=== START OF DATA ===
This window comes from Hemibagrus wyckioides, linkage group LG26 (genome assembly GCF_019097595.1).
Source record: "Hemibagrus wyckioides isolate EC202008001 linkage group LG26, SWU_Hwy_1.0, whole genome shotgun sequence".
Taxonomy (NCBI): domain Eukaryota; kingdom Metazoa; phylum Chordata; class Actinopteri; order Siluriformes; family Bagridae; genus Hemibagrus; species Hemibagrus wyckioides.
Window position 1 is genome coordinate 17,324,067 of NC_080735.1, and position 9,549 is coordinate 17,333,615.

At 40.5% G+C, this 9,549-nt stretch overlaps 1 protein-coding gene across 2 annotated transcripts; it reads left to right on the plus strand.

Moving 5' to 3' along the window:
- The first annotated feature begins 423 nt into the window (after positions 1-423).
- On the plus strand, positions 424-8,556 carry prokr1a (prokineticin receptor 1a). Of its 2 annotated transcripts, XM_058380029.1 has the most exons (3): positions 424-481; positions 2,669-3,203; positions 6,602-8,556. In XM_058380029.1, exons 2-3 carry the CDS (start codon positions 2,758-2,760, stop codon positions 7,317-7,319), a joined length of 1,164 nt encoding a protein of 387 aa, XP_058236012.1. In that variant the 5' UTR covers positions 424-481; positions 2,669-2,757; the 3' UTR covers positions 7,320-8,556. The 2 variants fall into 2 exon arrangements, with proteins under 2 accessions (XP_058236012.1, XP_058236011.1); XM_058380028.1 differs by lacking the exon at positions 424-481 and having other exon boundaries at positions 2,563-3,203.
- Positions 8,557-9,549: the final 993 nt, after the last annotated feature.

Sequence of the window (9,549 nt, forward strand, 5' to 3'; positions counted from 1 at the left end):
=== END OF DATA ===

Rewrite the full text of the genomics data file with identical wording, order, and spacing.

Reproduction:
This window comes from Hemibagrus wyckioides, linkage group LG26 (genome assembly GCF_019097595.1).
Source record: "Hemibagrus wyckioides isolate EC202008001 linkage group LG26, SWU_Hwy_1.0, whole genome shotgun sequence".
Taxonomy (NCBI): domain Eukaryota; kingdom Metazoa; phylum Chordata; class Actinopteri; order Siluriformes; family Bagridae; genus Hemibagrus; species Hemibagrus wyckioides.
Window position 1 is genome coordinate 17,324,067 of NC_080735.1, and position 9,549 is coordinate 17,333,615.

At 40.5% G+C, this 9,549-nt stretch overlaps 1 protein-coding gene across 2 annotated transcripts; it reads left to right on the plus strand.

Moving 5' to 3' along the window:
- The first annotated feature begins 423 nt into the window (after positions 1-423).
- On the plus strand, positions 424-8,556 carry prokr1a (prokineticin receptor 1a). Of its 2 annotated transcripts, XM_058380029.1 has the most exons (3): positions 424-481; positions 2,669-3,203; positions 6,602-8,556. In XM_058380029.1, exons 2-3 carry the CDS (start codon positions 2,758-2,760, stop codon positions 7,317-7,319), a joined length of 1,164 nt encoding a protein of 387 aa, XP_058236012.1. In that variant the 5' UTR covers positions 424-481; positions 2,669-2,757; the 3' UTR covers positions 7,320-8,556. The 2 variants fall into 2 exon arrangements, with proteins under 2 accessions (XP_058236012.1, XP_058236011.1); XM_058380028.1 differs by lacking the exon at positions 424-481 and having other exon boundaries at positions 2,563-3,203.
- Positions 8,557-9,549: the final 993 nt, after the last annotated feature.

Sequence of the window (9,549 nt, forward strand, 5' to 3'; positions counted from 1 at the left end):